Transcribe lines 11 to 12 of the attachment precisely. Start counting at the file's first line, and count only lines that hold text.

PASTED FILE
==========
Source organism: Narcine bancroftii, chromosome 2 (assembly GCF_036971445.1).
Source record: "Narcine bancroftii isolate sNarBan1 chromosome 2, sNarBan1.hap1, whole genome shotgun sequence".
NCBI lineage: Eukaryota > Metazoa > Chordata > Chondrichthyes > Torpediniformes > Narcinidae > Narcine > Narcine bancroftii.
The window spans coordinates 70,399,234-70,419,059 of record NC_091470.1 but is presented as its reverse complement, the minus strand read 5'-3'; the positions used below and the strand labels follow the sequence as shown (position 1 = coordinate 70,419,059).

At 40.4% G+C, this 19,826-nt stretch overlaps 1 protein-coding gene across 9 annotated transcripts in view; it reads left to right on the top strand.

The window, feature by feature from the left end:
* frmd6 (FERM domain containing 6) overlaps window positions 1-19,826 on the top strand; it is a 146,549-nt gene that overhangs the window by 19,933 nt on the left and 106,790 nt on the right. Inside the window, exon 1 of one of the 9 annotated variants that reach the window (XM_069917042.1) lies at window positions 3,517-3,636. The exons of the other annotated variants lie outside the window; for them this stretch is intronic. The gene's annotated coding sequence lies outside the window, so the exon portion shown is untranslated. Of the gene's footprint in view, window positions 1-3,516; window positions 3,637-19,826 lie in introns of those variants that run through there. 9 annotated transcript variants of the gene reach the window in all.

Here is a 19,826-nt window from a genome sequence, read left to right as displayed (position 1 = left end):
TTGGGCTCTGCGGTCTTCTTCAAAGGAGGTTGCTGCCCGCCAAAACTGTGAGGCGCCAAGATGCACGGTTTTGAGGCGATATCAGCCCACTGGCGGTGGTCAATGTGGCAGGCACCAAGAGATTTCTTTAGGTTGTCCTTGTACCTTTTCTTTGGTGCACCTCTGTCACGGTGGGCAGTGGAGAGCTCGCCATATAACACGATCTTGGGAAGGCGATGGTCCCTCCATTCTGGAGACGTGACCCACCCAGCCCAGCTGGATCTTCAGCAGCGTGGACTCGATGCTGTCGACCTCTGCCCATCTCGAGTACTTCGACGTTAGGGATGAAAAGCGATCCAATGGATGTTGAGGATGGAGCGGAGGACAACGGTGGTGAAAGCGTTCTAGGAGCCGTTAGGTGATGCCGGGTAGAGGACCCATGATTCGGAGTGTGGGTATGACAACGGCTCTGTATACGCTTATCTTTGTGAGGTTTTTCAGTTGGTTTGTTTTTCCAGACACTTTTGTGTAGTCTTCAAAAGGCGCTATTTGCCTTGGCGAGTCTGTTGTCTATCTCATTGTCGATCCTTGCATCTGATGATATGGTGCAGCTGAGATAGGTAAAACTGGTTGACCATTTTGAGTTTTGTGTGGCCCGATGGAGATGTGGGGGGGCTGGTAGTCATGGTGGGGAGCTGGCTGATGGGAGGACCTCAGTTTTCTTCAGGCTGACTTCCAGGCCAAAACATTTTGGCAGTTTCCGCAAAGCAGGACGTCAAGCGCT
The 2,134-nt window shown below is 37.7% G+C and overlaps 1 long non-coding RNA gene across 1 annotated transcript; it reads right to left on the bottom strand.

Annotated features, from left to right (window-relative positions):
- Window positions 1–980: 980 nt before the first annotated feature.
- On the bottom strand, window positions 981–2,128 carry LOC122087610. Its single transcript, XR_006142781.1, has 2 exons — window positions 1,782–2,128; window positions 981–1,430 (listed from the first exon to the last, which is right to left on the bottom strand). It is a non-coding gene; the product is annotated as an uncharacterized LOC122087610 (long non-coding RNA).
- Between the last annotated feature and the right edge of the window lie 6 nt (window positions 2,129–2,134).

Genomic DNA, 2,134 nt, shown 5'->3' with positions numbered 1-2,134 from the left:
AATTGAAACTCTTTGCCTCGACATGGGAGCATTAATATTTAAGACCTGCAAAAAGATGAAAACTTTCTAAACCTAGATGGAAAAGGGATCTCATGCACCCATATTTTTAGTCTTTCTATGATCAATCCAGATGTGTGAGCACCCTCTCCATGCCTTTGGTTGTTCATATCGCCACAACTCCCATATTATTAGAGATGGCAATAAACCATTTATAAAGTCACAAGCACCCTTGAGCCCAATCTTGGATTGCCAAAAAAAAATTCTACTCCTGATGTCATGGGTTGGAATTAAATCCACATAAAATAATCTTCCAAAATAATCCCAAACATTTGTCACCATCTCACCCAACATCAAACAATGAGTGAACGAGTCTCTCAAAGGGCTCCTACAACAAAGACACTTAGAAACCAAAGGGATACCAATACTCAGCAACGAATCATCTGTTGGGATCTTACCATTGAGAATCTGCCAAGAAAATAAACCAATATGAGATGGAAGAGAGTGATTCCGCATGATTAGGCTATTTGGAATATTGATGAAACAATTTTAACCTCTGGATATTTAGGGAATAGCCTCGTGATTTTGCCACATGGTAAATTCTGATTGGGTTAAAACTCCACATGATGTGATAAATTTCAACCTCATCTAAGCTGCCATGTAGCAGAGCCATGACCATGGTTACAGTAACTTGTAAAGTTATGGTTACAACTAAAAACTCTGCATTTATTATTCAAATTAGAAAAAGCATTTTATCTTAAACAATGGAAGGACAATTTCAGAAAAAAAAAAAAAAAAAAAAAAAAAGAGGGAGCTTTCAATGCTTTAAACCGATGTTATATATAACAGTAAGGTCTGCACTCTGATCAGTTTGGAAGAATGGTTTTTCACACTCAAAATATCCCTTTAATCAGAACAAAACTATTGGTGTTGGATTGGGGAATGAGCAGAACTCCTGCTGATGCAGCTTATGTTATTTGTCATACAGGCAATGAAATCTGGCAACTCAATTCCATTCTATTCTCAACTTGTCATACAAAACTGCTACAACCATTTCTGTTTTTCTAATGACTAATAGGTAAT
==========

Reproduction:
Annotated features, from left to right (window-relative positions):
- Window positions 1–980: 980 nt before the first annotated feature.